Exam 1 Study Guide
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This 13 page Study Guide was uploaded by Strickland Notetaker on Friday February 5, 2016. The Study Guide belongs to NFSC100 at University of Maryland taught by Seong-Ho Lee in Summer 2015. Since its upload, it has received 106 views.
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Date Created: 02/05/16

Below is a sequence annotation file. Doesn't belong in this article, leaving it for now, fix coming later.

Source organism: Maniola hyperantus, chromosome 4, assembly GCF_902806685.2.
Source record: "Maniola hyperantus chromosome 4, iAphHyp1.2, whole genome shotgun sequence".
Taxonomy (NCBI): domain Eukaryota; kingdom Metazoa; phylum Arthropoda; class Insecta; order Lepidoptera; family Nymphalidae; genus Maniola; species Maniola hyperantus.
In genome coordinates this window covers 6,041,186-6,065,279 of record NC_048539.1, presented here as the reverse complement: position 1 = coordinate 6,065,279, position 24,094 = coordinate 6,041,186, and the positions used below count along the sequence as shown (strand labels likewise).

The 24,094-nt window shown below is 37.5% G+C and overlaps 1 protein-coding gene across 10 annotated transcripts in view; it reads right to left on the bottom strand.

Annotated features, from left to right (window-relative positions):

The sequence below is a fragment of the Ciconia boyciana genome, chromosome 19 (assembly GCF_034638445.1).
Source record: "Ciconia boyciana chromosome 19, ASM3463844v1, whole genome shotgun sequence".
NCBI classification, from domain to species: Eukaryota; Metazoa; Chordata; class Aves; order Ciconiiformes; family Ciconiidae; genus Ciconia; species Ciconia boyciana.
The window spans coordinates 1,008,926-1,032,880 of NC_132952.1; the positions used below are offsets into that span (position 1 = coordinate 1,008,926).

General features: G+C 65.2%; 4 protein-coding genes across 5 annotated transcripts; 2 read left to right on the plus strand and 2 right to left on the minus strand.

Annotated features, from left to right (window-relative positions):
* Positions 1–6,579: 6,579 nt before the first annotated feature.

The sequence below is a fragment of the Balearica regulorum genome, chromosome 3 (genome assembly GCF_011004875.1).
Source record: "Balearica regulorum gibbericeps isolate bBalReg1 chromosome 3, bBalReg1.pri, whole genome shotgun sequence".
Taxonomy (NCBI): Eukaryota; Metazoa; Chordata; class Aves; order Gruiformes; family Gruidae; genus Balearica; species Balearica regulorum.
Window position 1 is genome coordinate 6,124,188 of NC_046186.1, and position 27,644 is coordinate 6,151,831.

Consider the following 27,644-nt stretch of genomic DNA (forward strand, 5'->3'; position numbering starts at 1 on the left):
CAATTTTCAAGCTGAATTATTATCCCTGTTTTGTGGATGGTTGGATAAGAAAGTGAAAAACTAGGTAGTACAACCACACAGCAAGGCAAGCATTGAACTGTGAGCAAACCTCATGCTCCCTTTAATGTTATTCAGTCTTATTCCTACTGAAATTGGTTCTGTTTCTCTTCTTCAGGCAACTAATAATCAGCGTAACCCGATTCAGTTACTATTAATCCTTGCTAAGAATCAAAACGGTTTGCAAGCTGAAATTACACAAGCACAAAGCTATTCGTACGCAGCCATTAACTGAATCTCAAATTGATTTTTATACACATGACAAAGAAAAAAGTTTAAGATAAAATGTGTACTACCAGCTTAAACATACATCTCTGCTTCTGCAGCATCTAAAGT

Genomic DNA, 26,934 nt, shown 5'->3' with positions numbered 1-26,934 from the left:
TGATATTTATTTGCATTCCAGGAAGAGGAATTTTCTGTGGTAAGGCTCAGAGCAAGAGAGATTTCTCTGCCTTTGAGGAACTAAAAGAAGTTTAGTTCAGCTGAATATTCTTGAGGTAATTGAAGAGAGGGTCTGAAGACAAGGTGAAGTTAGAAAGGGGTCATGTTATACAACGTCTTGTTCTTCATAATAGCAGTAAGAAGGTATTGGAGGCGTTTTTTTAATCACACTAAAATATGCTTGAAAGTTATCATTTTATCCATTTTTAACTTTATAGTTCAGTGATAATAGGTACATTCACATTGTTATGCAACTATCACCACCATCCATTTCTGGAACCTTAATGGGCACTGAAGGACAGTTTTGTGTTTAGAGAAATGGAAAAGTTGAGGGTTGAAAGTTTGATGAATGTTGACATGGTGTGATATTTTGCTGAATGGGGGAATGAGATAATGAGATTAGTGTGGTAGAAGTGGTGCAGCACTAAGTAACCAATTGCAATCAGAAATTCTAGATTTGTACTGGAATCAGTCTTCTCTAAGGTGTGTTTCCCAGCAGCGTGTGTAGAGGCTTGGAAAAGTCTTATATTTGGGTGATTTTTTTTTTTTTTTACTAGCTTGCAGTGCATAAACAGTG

Elements of Nutrition Exam 1 Study Guide I. The Science of Nutrition a. Nutrition: the science of food and the nutrients they contain i. The actions of nutrients include: 1. Ingestion, Digestion, Absorption, Transport, Metabolism, Excretion b. Scientific Method (Review) 1. Observation 2. Form Hypothesis: attempt at explaining observations 3. Test Hypothesis: using different study designs 4. Evaluate Study Results 5. Compare Results to Hypothesis (if proven then the theory was successful) 6. Revise Hypothesis: only if theory was not proven c. Types of Studies i. Case Studies (Individual Studies): potential interaction between nutrition and observation in a single individual ii. Epidemiological Studies (Population Studies): correlation of nutrition and observation in a population iii. Intervention Studies (Clinical Studies): experimental vs. placebo group iv. Laboratory Studies (Preclinical Studies): usage of animals in experiments d. Food Labeling i. Nutrition Labeling and Education Act (NLEA) 1990 – U.S. Federal Law, signed in 1990 gave the FDA authority over nutrition labeling and claims on most foods e. Labeling Must Contain i. serving size & serving per container ii. calories from fat per serving iii. % of daily value of fat, cholesterol, sodium, total carbohydrates, Vitamins A & C, calcium and iron iv. Daily Value reminder for 2000 & 2500 calorie diet f. % Daily Value i. Indicates how much of a specific nutrient one serving of food contains compared to daily nutrient recommendations ii. 51020% Rule 1. Below 5% considered low/poor source 2. 1019% considered a good source 3. Above 20% considered high/excellent source iii. Different depending upon whether the nutrient is beneficial or detrimental to health g. Types of Claims i. Nutrient Content Claims: level of nutrients, claim words include “free”, “low”, or “reduced”… Ex. “Reduced Fat” ii. Health Claims: already approved by the FDA based on scientific evidence … Ex. “Whole Grains reduce Cancer” iii. Structure/Function Claims: need additional scientific evidence and FDA approval, or state that “FDA has not evaluated the claim h. Nutrient Claims (describe level of nutrients within food) i. Calorie Free: less than or equal to 5 calories per serving ii. Low Calorie: less than or equal to 40 calories per serving iii. Reduced Calorie: at least 25% lower calories than regular reference food iv. Sodium Free: less than or equal to 5mg of sodium per serving v. Low Sodium: less than or equal to 140mg of sodium per serving vi. Fat Free: less than .5g of fat per serving vii. Low Fat: up to 3g of fat per serving viii. “Reduced, Less, Fewer”: at least 25% less fat compared to reference food i. Health Claim: expressed or implied statement in food labeling about the relationship of a food substance to a disease or health condition II. Food Choices & Nutrition Standards a. Why Eat? i. Have to: physiological response (hunger) ii. Want to: psychosocial response – appetite, stress, habit, special occasions, social norms b. Physiological Response (Hunger) i. Hypothalamus 1. Regulates hunger by communicating between brain and body 2. Regulates the release and uptake of chemicals 3. “satiety” center of the brain 4. Processes nerve signals throughout the body c. What Causes Hunger? i. Hormones, Brain Chemicals 1. Ghrelin – from stomach, major hunger signal 2. Leptin – from adipose tissue (fat tissue), suppresses the desire to eat 3. Neuropeptide Y – comes from the hypothalamus, type of neurotransmitter that sends messages to the brain when the body needs nourishment 4. Our appetite is regulated by Ghrelin and Leptin d. Other Factors Affecting Hunger i. Composition of Meals ii. Food as a Reward iii. Food as a coping device or stress reliever iv. Appetite e. Random Knowledge i. 75% of the U.S. has a weight issue ii. 56g of sodium daily iii. Essential Nutrients – nutrients our body cannot produce on its own iv. 1 cup of Milk = 100 calories which contains 8g of protein f. Food Accessibility i. Food Desert: area with limited access to affordable and nutritious food, low income neighborhoods ii. Food Insecurity: inability of an individual or household to afford and or access a healthy diet g. What is a Nutrient? What is Nutrition? i. Nutrient: components of food used for the body’s functioning ii. Nutrition: the study of the nutrients in foods and in the body h. Classes of Nutrients i. Macronutrients 1. Proteins 2. Carbohydrates 3. Lipids ii. Micronutrients 1. Vitamins 2. Minerals 3. Water i. Kilocalorie (Kcal) – unit of energy (heat) i. Proteins (C, N, O, H, S) – 4kcal/g ii. Carbohydrates (C, H, O) – 4kcal/g iii. Fats – (C, H, O) – 9kcal/g iv. Alcohol – 7kcal/g v. Vitamins, Minerals, & Water do not provide energy j. Requirements for Nutrients i. Phytochemicals: beneficial nonnutrient chemical compounds that occur naturally in plants k. Nutrient Density i. Nutrient Content/Kcal Content = Nutrient Density ii. Nutrient Dense Foods: vegetables fruits, whole grains, low fat dairy, legumes and nuts iii. These foods are rich in vitamins, minerals and other beneficial substances iv. Low in calories, fat, & salt l. Calories i. Calorie: amount of heat energy (kcal) needed to raise the temperature of water by 1˚ C (measured by bomb calorimeter) ii. Food energy is measured in kilocalories m. Dietary Reference Intakes (DRI’s) – umbrella term for… i. RDA (Recommended Dietary Allowances) ii. EAR (Estimated Average Requirement) iii. AI (Adequate Intake) iv. Upper Limit n. Recommended Dietary Allowances (RDA’s) i. This is the average daily dietary nutrient intake sufficient to meet the nutrient requirements for 9798% of healthy individuals ii. There are different RDA’s for varying age & gender groups as well as pregnant women iii. To set the RDA 1. For energy set at the average amount needed by a group 2. For a nutrient estimate the average needed for a group and add 30 50% iv. RDA = recommendations, not requirements, consuming less than 2/3 or more than suggested may put a person in harm v. Recommendation – normalized estimate of nutrient to cover most individuals in a population group o. Estimated Average Requirement (EAR) i. Average daily nutrient intake estimated to meet the requirement of half the healthy individuals ii. Requirement – minimum amount of a nutrient to sustain a body’s physiological state, function or structure p. Adequate Intake i. Recommended average daily intake based on observed, experimentally determined estimates of nutrient intake by a group of healthy people ii. This is used when RDA cannot be determined q. Upper Intake i. Total intake from food & supplements should not exceed this amount r. 4 DRI Categories s. Dietary Guidelines for Americans i. Purpose – provide science based advice for ages 2 & up, along with those at risk of chronic disease ii. Target Audience – policy makers, nutrition educators, health professionals, general public iii. Created by the USDA & HHS, updated every 5 years iv. Guidelines for 2015 1. Follow healthy eating pattern (obviously?) 2. Focus on variety, nutrient density, & amount 3. Limit calories from added sugars, saturated fats and reduce sodium intake 4. Healthier food and beverage choices (redundant) v. Serving = unit of measure vi. Portion = amount of food actually served/consumed t. Healthy Eating Pattern Limits i. Consume less than 10% of calories per day from added sugars ii. Consume less than 10% calories per day from saturated fat iii. Consume less than 2300mg of sodium per day III. Nutrition & Physiology a. Body Organization i. Cells, Tissues, Organs, Systems, Organism (the Body) b. The Cell i. Nucleus – control center, contains DNA ii. Mitochondrion – “the power house of the cell” produces ATP iii. Glogi Complex – packaging center iv. Ribosome – protein synthesis v. Endoplasmic Reticulum – membranous channels 1. Smooth – cholesterol synthesis & fat metabolism 2. Rough – protein production vi. Plasma Membrane – regulates cell exit and entry vii. Lysosome – “the housekeeper” viii. Membrane Receptors – proteins that detect signals ix. Cytoplasm – fluid & organelles between nucleus and outer membrane x. Tissue – group of cells performing a specialized function 1. Ex. Connective tissue, Muscular tissue, Nerve tissue xi. Organ – group of tissues performing a specialized function c. Integumentary system i. Skin, hair, nails, sweat glands ii. Provides covering for the body and maintains body temperature iii. Excretes salts and urea in perspiration d. Skeletal System i. Bones, joints, ligaments, cartilage ii. Provides protection & support iii. Nutrients play major role in development and maintenance e. Muscular System i. Skeletal muscles, enable body movement ii. High energy & nutrient requirements depending on the activity f. Nervous System i. Brain, spinal cord, nerves, & sensory receptors ii. Sensation interpretation & integration iii. Food components can affect development and function g. Endocrine System i. Glands – pituitary, thyroid, adrenal, pancreas ii. Secrets hormones that help regulate body activities such as growth and reproduction iii. Numerous food components affect functioning h. Cardiovascular System i. Heart, blood, blood vessels ii. Transports nutrients and oxygen around the body iii. Diet can benefit or impair functions i. Lymphatic System i. Lymph vessels, lymph nodes, spleen, tonsils ii. Returns fluids to blood iii. Involved in lipid absorption iv. Concerned with defense against pathogens and foreign substances j. Respiratory System i. Longs and respiratory passages (pharynx, larynx, trachea, bronchi) ii. Takes in oxygen and excretes carbon dioxide iii. Nutrients affect ability to carry oxygen and protect mechanisms k. Digestive System i. Mouth, esophagus, stomach, intestines ii. Takes in, breaks down and absorbs food then excretes solid waste l. Urinary System i. Kidneys bladder, ducts ii. Excretes waste as urine and regulates body water and salt balance iii. Regulates acidbase balance of blood m. Reproductive System i. Gonads (aka testicles aka balls), vagina, genitals ii. Production of offspring n. Immune System i. Lymphocytes & Phagocytes ii. Produce antibodies, destroy invader cells and viruses iii. Enables the body to resist disease IV. The Digestive System a. Digestion: the breakdown of food components into small enough structures to facilitate absorption, both a mechanical and chemical process b. The Mouth i. Mechanical – chewing ii. Chemical – saliva from 3 pairs of salivary glands c. Saliva i. Moistens food making it easier to chew ii. Dissolves food chemicals allowing us to taste iii. Starch (amylase) small polysaccharides (oligosaccharides) iv. Amylase breaks down carbohydrates into sugars v. The salivary enzyme lipase begins the digestion of fat (triglycerides) vi. Triglycerides (lipase) fatty acids, mono & di glycerides vii. Lipase breaks down lipids d. The Esophagus i. Mechanical – peristaltic movement: the contraction of muscles pushes food down, occurs throughout most of the body, allows us to swallow while upside down ii. Chemical – none e. The Digestive System i. Esophagus – tube of smooth muscle (no chemical secretions) ii. Liver – produces bile, stored and concentrated in the gallbladder iii. Stomach – produces HCI (hydrochloric acid) and pepsin (proteolytic enzyme) which breaks down proteins into peptides and amino acids iv. Secretions produced in the pancreas, intestine and liver are active in the small intestine to break down carbohydrates, fats, and proteins v. Colon – reabsorbs water and minerals vi. Rectum and Anus – stores and regulates elimination of feces f. The Stomach i. Stomach acid uncoils protein strands and activates stomach enzymes ii. Pepsin = proteolytic enzyme used for protein lysing iii. The stomach’s mechanical process includes grinding and churning of food with secretion converts food into a liquid mass iv. salivary amylase is inactivated by stomach acid while salivary lipase is active at an acid pH g. Carbohydrates i. The pancreas produces an amylase that is released through the pancreatic duct into the small intestine ii. Polysaccharides (pancreatic amylase) small polysaccharides iii. Bile = emulsifier, bile attacks and breaks down fat iv. Small intestinal cells secrete enzymes to further hydrolyze the polysaccharides into monosaccharides and the cells absorb them 1. Maltose (maltase) Glucose + Glucose 2. Sucrose (sucrose) Fructose + Glucose 3. Lactose (lactase) Galactose + Glucose h. Fats i. Bile produced in liver, flows in from the gallbladder (via the common bile duct) ii. Fat (bile) emulsified fat (fat mixed with water) iii. Pancreatic lipase flows in from the pancreas iv. Emulsified Fat (pancreatic lipase) monoglycerides, glycerol, fatty acids (absorbed) i. Proteins i. Pancreatic and small intestinal enzymes split polypeptides further ii. Polypeptides (pancreatic & intestinal proteases) dipeptides, tripeptides iii. Enzymes on the surface of the small intestinal cells hydrolyze these peptides and the cells absorb them iv. Peptides (intestinal dipeptidase and tripeptidase) amino acids j. Small Intestine Structure i. Has many folds, contain finger like projections called villi which are covered in microvilli ii. Microvilli produce enzymes iii. Between folds are glands that secret mucus iv. Capillaries and lymph vessels in villi v. Lymph vessels carry lipid materials k. Large Intestine i. Bacterial enzymes digest fiber ii. Fiber (bacterial enzymes) fatty acids & gas iii. Fiber holds water, regulates bowel activity, binds cholesterol and come materials carrying them out of the body l. Chemical Digestion i. Sugar and starch (carbohydrates) – yield glucose, fructose, galactose ii. Fats (lipids) – yield fatty acids, monoglycerides and free cholesterol iii. Protein – yields amino acids iv. Fiber – binds cholesterol and some minerals, yields some volatile fatty acids m. Absorption of Digestion Products i. Fats – small fatty acids enter blood, larger fatty acids enter lymphatic system ii. Carbohydrates – glucose, fructose and galactose enter bloodstream iii. Proteins – amino acids enter bloodstream n. Excretory Products i. Feces – fiber and undigested food, microflora, bile products ii. Urine – urea, electrolytes (potassium and sodium), bicarbonate, ammonia V. Carbohydrates a. Functions – main energy source for cells, spare proteins, add bulk to foods, provide fiber b. Sources – grains, fruits, dairy c. Types i. Simple Carbohydrates: sugar, monosaccharides, molecule with 6 carbons, oxygen and hydrogen ii. Complex Carbohydrates: starches and fiber, sometimes called poly saccharides, long chains of sugar units d. Monosaccharides: 6 carbon molecules i. Glucose – body’s main fuel ii. Fructose – fruit sugar iii. Galactose – 1 of 2 components of the milk sugar lactose e. Disaccharides i. Sucrose – Glucose + Fructose ii. Lactose – Glucose + Galactose iii. Maltose – Glucose + Glucose f. Polysaccharide (3 Types) i. Glycogen – animal starch, long chains of glucose molecules ii. Starch – from plant sources iii. Fiber – plant material, long chains of glucose molecules whose structure is resistant to enzymatic degradation 1. Types: cellulose, hemicellulose & pectin g. How Carbohydrates in Food become Glucose 1. Fiber, starch & sugars enter small intestine (pancreatic amylase breaks down starch to disaccharides) 2. Enzymes on small intestine wall break down “di” to “mono” saccharides 3. Monosaccharides enter capillary (go to liver) 4. Liver converts galactose & fructose to glucose 5. Fiber travels through unchanged into the colon h. Lactose Intolerance i. Deficiency in the enzyme lactase ii. Symptoms: nausea, diarrhea, gas iii. Affects 80% of world pop. iv. Lactase, which breaks down lactose, is not present to perform function i. Regulation of Blood Glucose i. After a meal blood glucose rises which promotes an increase in insulin release from ß cells of pancreas ii. Insulin promotes glycogen formation in liver and muscle iii. After a while glucose levels fall promoting glucagon release, glucagon stimulates glycogen conversion to glucose in liver j. Glucose Metabolism i. Glucose enters the cell, divided into 2 3 carbon fragments (pyruvate) and energy (ATP) 1. Pyruvate enters the mitochondrion and is reduced to 2carbon units (acetylcoA) ii. This process is done anaerobically, yields CO2 as well as 2 ATP’s iii. acetylcoA enters the Krebs Cycle and electron transport train, creates 32 ATP’s, CO2 and water k. Glycogen Metabolism i. 1/3 of all glycogen is stored in the liver, the other 2/3 is stored in muscles ii. Glucagon breaks down liver glycogen to glucose (then enters blood) iii. Epinephrine – breaks down muscle glycogen to glucose (used to produce ATP for muscles) l. Nutrient Conversion to Fat i. Excess carbs are converted to fat in the liver after filling glycogen levels and restoring normal blood glucose ii. Excess protein and fat can result in fat deposition iii. The liver releases these fatty acids into the blood iv. Fat cells aka adipocytes take fatty acids and store them m. Lack of Carbohydrates can Leady to 2 Problems: 1. Fat cannot be broken down properly for energy without carbohydrates so the body converts fat into ketone bodies 2. Ketosis: occurs when a high concentration of ketone bodies accumulate in the blood (minimum of 130g) n. Diabetes i. Type 1 – IDDM 1. Characterized by an immune response to pancreatic ß cell 2. Eventually the pancreas stops making insulin 3. Occurs early in life ii. Type 2 – NIDDM 1. Characterized by insulin resistance, the insulin is there but it does not work to induce glucose uptake by cells 2. Occurs later in life iii. Blood Glucose Values 1. Normal: 100 mg/dL 2. Prediabetes: 100125 mg/dL 3. Diabetes: 125 mg/dL iv. Results of Diabetes – blindness, nerve damage, amputation, kidney and heart disease, increased infections v. Alternative Sweeteners 1. Corn Syrup (high fructose), molasses, laevulose (fructose), honey, sugar alcohols VI. Lipids a. Functions i. Insulates and protects organs ii. Source of essential fatty acids iii. Source of calories (9 kcal/g) b. Types of Lipids i. Triglycerides ii. Phospholipids iii. Sterols c. Triglycerides – main form of fat in food, composed of glycerol and 3 fatty acids i. Fatty acids are classified by: length, location of double bonds, number of carbon atoms, organization of hydrogen around double bonds d. Phospholipids i. Glycerol + 2 fatty acids + phosphorus ii. Phosphorus makes the phospholipid water soluble iii. Fatty acid makes it soluble in fat iv. Meaning phospholipid can serve as an emulsifier e. Sterol i. Large molecule of interconnected rings of carbon with side chains of carbon, hydrogen and oxygen atoms attached ii. Cholesterol – found in all animal cell membranes, nonessential and forms plaques that can cause atherosclerosis iii. Cholesterol serves as the raw material for bile, Vitamin D, steroid and sex hormones f. Saturated Fatty Acid: a fatty acid carrying the maximum number of hydrogen atoms g. Unsaturated Fatty Acid: a fatty acid with less than maximum hydrogen atoms i. Monosatruated and polysaturated fatty acids h. Trans Fatty Acids: fatty acids with unusual shapes, arise when polysaturated oils are hydrogenated i. Advantage: controls consistency and oxidation of fats ii. Disadvantage: increases LDL (low density lipoproteins) iii. Found in margarines, shortenings and baked goods i. Essential Fatty Acids i. Abundant in fish oils ii. Lower blood pressure iii. Prevents blood clot formation iv. Protects against irregular heartbeats v. May reduce inflammation, supports immune system and may inhibit cancers vi. Essential for normal infant growth and development j. Omega 3 Fatty Acids i. Linolenic Acid ii. Docosahexaenoic Acid (DHA) iii. Eicosapentaenoic Acid (EPA) iv. Sources – fatty fish (salmon, tuna herring), flaxseed, canola, soybean oils, almonds, walnuts, spinach k. Omega 6 Fatty Acids i. Linoleic Acid ii. Precursors of Omega 6 Eicosanoids iii. Sources – grains, fats and oils l. Eicosanoids i. Hormonelike compound made from EFA’s and act through receptors on tissues to regulate many body responses ii. Omega 6 causes inflammation, blood clotting and tumor growth (BAD) iii. Omega 3 reduces inflammation, blood clotting and tumor growth (GOOD) m. Imbalance of Omega 6 & Omega 3 i. Too much of one interferes with the other ii. Recommended ratio of Omega 6:3 from 5:1 to 10:1 iii. American diet is too low on Omega 3 iv. Average U.S. intake 150 mg/day v. Recommended is 500 mg/day to reduce cardio vascular disease n. Fish Oil Supplements i. May raise LDL ii. High intake may increase bleeding times iii. May interfere with wound healing iv. May suppress immune function v. May upset Omega 3 & 6 balance o. Fish & Mercury i. Fish contaminated with mercury is considered still safe to eat ii. Best for consumption of 2 3 ounce servings of ocean fish per week iii. Benefits outweigh risks iv. Salmon generally high in Omega 3 and low in mercury p. Digestion & Absorption i. Depends on: preduodenal lipase (gastric), pancreatic lipase & bile acids for emulsification ii. Lipase breaks down triglycerides into free fatty acids and monoglycerides iii. Short chain fatty acids are absorbed through the portal vein (blood to liver) during lipid digestion iv. Long fatty acids & monoglycerides get repackaged as triglycerides for transport in chylomicrons (largest lipoprotein) v. Enters lymph (fluid of lymphatic system) and then the bloodstream q. Lipoprotein Transport Types i. Chylomicrons – from intestine to body (large) ii. VLDLs – Very Low Density Lipoproteins (liver) iii. LDLs – Low Density Lipoprotein (liver) 1. VLDLs & LDLs take triglycerides and cholesterol to the body iv. HDLs – High Density Lipoproteins (liver, smallest) 1. Scavengers for cholesterol, brings it back to the liver r. Lipoprotein Profile i. LDLs associated with increased risk of Heart Disease ii. HDLs associated with decreased risk of Heart Disease iii. Lower LDL by: 1. Lower saturated and trans fat 2. Substitute mono & poly unsaturated for saturated 3. Lower cholesterol intake iv. Raise HDL 1. Exercise 2. Decrease trans fats 3. Red Wine s. Fat Replacers i. Olestra – a noncaloric artificial fat made from sucrose and fatty acids (aka sucrose polyester) 1. Indigestible and can have laxative effects in excess ii. Simplesse – protein based, low calorie artificial fat, FDA approved for use in foods